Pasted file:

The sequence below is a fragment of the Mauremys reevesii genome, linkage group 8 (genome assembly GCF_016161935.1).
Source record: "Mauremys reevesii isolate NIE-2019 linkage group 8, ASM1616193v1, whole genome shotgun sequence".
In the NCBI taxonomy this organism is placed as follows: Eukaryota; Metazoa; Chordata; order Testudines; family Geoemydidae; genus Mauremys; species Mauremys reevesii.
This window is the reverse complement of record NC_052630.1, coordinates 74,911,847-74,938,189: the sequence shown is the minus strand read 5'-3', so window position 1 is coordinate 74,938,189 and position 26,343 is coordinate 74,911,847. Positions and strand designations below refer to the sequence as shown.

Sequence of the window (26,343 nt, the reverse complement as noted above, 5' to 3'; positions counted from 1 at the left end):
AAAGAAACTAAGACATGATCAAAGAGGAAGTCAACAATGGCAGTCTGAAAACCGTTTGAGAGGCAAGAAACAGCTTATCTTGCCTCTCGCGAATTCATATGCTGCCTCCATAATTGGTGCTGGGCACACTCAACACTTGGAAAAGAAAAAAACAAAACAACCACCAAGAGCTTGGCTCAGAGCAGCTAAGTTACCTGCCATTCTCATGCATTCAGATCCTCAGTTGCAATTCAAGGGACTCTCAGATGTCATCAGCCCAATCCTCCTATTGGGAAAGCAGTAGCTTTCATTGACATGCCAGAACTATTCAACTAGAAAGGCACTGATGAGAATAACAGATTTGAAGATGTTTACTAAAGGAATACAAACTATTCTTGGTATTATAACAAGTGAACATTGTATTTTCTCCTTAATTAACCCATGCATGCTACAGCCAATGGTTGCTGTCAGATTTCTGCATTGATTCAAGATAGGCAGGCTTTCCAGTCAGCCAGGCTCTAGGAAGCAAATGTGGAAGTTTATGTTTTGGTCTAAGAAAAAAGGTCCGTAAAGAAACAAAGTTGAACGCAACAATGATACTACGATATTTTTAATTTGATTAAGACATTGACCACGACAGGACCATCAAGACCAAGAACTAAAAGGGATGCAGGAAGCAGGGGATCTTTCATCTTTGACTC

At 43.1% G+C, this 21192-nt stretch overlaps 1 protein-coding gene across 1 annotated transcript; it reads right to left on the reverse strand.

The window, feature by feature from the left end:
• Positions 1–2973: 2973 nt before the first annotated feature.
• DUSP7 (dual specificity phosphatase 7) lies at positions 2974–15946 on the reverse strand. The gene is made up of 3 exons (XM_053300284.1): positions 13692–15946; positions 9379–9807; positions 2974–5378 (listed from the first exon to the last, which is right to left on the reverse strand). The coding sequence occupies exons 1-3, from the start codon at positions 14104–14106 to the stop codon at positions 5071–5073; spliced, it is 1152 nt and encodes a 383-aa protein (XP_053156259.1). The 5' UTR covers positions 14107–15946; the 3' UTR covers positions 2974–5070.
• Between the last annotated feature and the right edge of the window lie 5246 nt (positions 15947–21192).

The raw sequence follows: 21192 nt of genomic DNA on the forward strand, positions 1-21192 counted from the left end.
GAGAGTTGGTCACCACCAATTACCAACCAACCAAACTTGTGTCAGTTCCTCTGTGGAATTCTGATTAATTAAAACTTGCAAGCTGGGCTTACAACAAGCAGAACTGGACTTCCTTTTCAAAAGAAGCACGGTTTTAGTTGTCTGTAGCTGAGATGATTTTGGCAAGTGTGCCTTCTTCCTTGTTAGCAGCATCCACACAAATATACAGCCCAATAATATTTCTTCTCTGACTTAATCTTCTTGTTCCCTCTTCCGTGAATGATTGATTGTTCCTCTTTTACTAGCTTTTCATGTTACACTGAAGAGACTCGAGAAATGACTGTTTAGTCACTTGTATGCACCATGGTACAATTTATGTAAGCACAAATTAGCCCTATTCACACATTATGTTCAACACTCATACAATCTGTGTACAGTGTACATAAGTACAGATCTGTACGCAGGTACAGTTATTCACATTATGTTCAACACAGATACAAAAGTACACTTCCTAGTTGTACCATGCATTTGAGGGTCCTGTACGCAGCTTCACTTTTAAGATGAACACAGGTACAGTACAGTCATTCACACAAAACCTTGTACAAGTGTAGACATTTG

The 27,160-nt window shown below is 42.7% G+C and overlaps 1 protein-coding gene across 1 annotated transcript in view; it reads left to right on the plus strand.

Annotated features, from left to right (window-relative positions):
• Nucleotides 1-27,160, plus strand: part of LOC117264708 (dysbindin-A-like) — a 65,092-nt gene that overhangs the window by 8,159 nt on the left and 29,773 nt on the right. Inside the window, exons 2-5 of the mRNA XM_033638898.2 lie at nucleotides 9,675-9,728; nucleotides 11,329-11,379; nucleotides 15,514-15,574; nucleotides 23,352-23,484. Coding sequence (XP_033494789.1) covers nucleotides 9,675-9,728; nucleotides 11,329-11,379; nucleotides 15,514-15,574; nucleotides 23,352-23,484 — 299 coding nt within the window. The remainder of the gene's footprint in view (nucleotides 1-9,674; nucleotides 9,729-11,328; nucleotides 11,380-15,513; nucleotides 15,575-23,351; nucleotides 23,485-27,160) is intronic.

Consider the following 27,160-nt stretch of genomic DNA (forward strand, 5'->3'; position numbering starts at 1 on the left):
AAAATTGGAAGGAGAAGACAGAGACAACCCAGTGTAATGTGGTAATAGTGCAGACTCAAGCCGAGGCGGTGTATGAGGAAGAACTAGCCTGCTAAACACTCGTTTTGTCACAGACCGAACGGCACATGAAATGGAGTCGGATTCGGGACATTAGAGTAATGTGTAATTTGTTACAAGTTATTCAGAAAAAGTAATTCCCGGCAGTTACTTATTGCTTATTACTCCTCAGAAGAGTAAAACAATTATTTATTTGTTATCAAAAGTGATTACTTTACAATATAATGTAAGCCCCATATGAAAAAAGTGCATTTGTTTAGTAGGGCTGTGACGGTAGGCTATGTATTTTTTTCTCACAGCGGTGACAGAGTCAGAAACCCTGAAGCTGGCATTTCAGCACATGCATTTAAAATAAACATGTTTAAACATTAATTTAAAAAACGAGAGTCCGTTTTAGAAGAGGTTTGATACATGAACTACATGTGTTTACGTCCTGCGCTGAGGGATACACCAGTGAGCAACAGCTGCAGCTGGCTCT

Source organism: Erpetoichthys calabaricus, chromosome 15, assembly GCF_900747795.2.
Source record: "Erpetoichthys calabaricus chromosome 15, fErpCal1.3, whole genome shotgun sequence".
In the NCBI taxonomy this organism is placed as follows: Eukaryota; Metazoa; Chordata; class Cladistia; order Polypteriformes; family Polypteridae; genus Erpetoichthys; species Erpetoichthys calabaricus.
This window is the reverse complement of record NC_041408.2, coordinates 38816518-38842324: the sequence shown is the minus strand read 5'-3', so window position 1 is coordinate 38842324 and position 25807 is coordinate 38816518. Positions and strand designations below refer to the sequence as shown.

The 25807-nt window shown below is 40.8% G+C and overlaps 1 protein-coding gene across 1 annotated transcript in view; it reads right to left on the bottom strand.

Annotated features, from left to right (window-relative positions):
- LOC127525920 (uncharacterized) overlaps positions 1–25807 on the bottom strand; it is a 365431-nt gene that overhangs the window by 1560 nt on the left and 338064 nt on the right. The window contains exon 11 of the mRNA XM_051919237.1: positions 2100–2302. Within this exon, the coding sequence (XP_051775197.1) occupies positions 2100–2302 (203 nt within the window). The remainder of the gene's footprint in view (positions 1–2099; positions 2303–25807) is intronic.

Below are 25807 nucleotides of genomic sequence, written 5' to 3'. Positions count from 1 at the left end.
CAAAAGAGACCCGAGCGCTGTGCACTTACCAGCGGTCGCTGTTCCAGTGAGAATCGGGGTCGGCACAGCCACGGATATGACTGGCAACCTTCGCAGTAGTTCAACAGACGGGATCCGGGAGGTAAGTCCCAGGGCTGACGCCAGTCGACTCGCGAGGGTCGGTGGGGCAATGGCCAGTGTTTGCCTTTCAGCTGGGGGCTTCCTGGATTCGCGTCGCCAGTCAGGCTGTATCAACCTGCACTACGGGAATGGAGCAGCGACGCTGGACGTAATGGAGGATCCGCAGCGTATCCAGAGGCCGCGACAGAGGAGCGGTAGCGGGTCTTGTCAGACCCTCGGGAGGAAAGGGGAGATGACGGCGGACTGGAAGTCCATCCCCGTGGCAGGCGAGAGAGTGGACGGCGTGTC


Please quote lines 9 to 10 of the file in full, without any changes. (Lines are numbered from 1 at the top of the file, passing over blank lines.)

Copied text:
• Positions 1–2973: 2973 nt before the first annotated feature.
• DUSP7 (dual specificity phosphatase 7) lies at positions 2974–15946 on the reverse strand. The gene is made up of 3 exons (XM_053300284.1): positions 13692–15946; positions 9379–9807; positions 2974–5378 (listed from the first exon to the last, which is right to left on the reverse strand). The coding sequence occupies exons 1-3, from the start codon at positions 14104–14106 to the stop codon at positions 5071–5073; spliced, it is 1152 nt and encodes a 383-aa protein (XP_053156259.1). The 5' UTR covers positions 14107–15946; the 3' UTR covers positions 2974–5070.